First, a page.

7. Tip in
  8. Other shot in offensive zone
The majority of Nick’s goals were scored while floating in a position near or between the hash marks and came off a well placed one-timer snap or slap shot (10). Eight of Backstrom’s goals came off work down low, putting in rebounds or jamming home loose pucks. Another 4 goals came while on an offensive rush, including his thrilling OT winner against the Blackhawks. Nick scored 3 goals from cross-crease, back door passes, 3 goals when capitalizing on loose pucks or defensive turnovers, 2 on wrap-around type goals, 2 on tip-ins, and 1 from a spin-o-rama plain old, long range backhand.

The first thing that jumped out after reviewing Nick’s goals is the quality of his snap shot. While not in the same class as Ovechkin's missile, Nick's shot proved to be quite hard and deadly accurate enough, accounting for all but 5 of his goals on the season. His one-timer snapp shot often came while in high-traffic areas and was released with little or no wind-up. Also, his work from behind the net brought back visions of Peter Forsberg for some. It appears quite obvious that Nick has developed a few preferred ways to put the puck in the net.

Some of Nick’s increased goal scoring can be attributed to the almost 50 more shots taken than in his previous season. Nick’s shooting % also rose by over 2%, from 12.6% to 14.9% (better than every Cap but Knuble and Fleischmann). Somewhere, Backstrom not only decided to shoot more often, he learned how to score.

While Ovechkin and Semin tend to get all the attention as the Caps’ “Pure Scorers”, Nick Backstrom quietly helped the Caps lead the league in the number of 30 goal scorers. Based on his still-ascending goal scoring talent, the Caps could potentially have another 40 goal man in Nick. If he wants to be one, that is.

Saturday, July 17, 2010

The Ghost of Matt Pettinger

This morning's Caps Equipment sale went very well, or at least better than it had gone the last time it was held at Kettler. There was a 4 stick maximum, which left quite a few nice sticks for the many local players hoping to find some decent gear on the cheap. My crew of adult league skaters and high school players each managed to find something they were pleased with.

As I mentioned as a partial joke in an earlier post, there have been a few Matt Pettinger sticks at every equipment sale for the past few years. Matt's Last season in Washington was 2007-2008, so you'd think most of these things would be long gone. Once again, the Ghost of Matt Pettinger showed at Kettler Capitals Iceplex.

No less than a half dozen of these twigs stood along the wall during the sale, and not a one was purchased. I guess we'll be seeing these guys again next year. 

Friday, July 16, 2010


Today Monumental Sports & Entertainment, led by Ted Leonsis, released its official logo. It's a nifty logo, for sure. But I must admit I was a bit disappointed by the lack of any piece of logos of the three teams the group is comprised of. I recommend that, while the logo is still new, it under go a small facelift:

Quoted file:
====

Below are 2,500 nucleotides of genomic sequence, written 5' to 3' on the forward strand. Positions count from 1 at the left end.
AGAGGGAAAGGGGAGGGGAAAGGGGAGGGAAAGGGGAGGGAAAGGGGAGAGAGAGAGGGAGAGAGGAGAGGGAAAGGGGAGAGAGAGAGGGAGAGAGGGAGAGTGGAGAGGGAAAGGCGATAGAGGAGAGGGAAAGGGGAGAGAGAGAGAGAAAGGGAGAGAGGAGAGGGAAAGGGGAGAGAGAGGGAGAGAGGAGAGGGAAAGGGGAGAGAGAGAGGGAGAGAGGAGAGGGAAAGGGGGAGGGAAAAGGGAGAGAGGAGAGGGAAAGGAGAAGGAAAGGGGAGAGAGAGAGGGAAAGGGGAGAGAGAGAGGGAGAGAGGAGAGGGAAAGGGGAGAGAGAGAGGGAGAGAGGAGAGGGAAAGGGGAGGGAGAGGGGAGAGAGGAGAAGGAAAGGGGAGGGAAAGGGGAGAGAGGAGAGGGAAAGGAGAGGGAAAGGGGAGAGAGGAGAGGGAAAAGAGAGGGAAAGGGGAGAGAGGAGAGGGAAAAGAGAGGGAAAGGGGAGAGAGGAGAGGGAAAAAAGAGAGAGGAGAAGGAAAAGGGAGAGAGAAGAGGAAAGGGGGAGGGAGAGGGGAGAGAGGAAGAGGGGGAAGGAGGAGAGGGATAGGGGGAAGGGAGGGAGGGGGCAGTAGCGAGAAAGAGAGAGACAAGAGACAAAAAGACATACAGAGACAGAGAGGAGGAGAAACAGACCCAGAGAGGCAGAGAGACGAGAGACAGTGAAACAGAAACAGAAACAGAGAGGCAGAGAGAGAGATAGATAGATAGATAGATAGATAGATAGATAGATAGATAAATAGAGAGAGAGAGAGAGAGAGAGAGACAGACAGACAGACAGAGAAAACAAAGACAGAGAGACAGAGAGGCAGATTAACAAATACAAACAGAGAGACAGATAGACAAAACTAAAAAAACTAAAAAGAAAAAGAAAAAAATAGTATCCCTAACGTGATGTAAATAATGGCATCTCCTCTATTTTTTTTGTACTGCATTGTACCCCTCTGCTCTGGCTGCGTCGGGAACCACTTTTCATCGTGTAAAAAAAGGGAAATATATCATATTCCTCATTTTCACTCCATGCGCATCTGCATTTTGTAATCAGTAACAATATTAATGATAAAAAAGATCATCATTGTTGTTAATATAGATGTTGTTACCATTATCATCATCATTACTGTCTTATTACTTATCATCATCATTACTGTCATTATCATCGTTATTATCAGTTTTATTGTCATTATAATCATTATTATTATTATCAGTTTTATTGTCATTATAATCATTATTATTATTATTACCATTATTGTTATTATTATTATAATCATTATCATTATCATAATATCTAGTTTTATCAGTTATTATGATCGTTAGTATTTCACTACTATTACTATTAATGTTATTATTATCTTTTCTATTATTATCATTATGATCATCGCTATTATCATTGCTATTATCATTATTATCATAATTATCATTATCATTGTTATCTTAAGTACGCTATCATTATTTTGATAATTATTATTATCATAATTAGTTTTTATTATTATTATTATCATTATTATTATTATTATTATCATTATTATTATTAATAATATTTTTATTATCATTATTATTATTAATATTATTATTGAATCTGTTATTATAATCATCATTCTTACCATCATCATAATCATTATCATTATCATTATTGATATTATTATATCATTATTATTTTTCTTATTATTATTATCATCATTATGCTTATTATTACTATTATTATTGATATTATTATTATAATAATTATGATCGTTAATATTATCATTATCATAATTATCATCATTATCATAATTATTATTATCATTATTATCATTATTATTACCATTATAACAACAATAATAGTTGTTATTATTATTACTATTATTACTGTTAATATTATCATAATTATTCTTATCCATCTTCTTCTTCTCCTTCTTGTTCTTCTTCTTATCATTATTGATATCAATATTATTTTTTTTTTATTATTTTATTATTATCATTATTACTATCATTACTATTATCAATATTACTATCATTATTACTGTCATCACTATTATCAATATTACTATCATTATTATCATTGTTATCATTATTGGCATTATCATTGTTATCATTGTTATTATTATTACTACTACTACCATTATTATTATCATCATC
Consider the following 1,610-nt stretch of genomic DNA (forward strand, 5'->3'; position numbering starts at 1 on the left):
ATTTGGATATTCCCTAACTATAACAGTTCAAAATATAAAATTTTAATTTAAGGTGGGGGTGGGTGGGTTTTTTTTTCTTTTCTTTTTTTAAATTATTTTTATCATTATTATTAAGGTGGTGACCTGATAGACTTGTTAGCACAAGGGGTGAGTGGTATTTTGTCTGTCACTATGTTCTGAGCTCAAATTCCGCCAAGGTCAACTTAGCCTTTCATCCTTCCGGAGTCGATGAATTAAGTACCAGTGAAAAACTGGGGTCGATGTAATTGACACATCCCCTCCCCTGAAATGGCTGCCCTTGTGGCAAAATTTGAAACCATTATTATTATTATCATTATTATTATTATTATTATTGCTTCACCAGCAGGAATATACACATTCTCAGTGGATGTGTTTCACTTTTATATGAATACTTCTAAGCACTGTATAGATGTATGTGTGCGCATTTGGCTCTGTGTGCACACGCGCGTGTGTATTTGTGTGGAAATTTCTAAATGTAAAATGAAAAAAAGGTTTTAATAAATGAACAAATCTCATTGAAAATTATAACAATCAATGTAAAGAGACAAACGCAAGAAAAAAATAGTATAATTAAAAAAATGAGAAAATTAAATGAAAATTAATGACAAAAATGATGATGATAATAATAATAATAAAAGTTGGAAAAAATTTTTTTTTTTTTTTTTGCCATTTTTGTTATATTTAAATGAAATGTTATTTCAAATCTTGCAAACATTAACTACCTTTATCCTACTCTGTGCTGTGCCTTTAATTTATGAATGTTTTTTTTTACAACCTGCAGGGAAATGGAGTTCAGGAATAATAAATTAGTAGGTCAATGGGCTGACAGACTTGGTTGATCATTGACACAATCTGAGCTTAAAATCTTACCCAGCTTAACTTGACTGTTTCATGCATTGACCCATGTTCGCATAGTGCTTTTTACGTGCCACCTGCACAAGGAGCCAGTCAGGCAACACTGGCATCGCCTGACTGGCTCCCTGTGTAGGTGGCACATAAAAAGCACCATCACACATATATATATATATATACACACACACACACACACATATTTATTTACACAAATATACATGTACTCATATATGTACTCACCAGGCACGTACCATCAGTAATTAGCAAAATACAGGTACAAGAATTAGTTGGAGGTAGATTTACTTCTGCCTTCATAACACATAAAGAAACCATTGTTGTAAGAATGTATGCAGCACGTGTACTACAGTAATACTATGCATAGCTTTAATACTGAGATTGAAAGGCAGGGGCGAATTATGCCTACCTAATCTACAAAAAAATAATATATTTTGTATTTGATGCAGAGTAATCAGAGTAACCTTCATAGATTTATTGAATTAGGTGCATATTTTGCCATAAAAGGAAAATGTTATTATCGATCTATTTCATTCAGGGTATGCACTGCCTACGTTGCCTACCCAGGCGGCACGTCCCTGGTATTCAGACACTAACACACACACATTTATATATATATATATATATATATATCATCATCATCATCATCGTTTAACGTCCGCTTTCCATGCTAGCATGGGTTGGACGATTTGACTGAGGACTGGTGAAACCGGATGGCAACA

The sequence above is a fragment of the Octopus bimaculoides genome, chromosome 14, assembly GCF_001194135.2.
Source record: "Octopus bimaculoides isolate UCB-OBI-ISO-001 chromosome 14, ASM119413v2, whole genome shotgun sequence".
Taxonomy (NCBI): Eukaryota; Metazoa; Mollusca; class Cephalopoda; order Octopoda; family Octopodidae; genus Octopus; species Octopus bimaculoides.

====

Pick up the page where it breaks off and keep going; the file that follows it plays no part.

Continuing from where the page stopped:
There. I think that works much better. Aspects of all three teams' logos makes it truely Monumental. Although now this logo is reminding me of a certain internet pop culture icon...

Congrats Ted. It's about time.

Thursday, July 15, 2010

Development Camp Testing

Caps prospect Joe Finley has been writing ‘postcards’ from this week’s Development Camp for On Frozen Blog, providing some insight into what goes into such an endeavor. In some of his postcards, Joe talks about tests that the prospects must complete, both on and off-ice. While most of us assume these would be physical tests of strength, endurance, speed or agility, I have to wonder if there is a written test involved as well. Fortunately enough, we’ve managed to get hold of a copy of the questions.

1. Where do you see yourself in 3 years?

a. In Washington
b. In Hershey
c. In South Carolina
d. Unhappyville

2. Would you get into a motor vehicle with Alex Ovechkin to make the team?

a. No
b. Are you nuts?

3. Would you call yourself a ‘physical defender’ with a chance of making the team?

a. No
b. All of the above

4. Ilya was offered 10 apples. He said no in hopes of getting 10 better apples. Now no one will give him more than 8 apples. How many apples has Ilya lost?

a. 2
b. 4
c. 6
d. Enough to buy 5 Chicago Blackhawks

5. Who wore #32 for the Washington Capitals?

a. Rod Langway
b. Peter Bondra
c. Don Beaupre
d. That scary dude that walks around telling everyone he once coached John Carlson

6. What is the speed limit on the Washington Beltway (I-495)?

a. 55
b. 65
c. 75
d. I am Russian. This question makes no sense.

7. Do you like the end-of-practice ‘Suicides’ couch Boudreau runs?

a. Yes
b. No
c. I like them better than Kugryshev ever will

8. A rental car getting 32mpg leaves Hershey traveling at 60mph with 8 gallons of gas in the tank. The trip from Hershey to DC is 126 miles. Will the car make it to DC?

a. Yes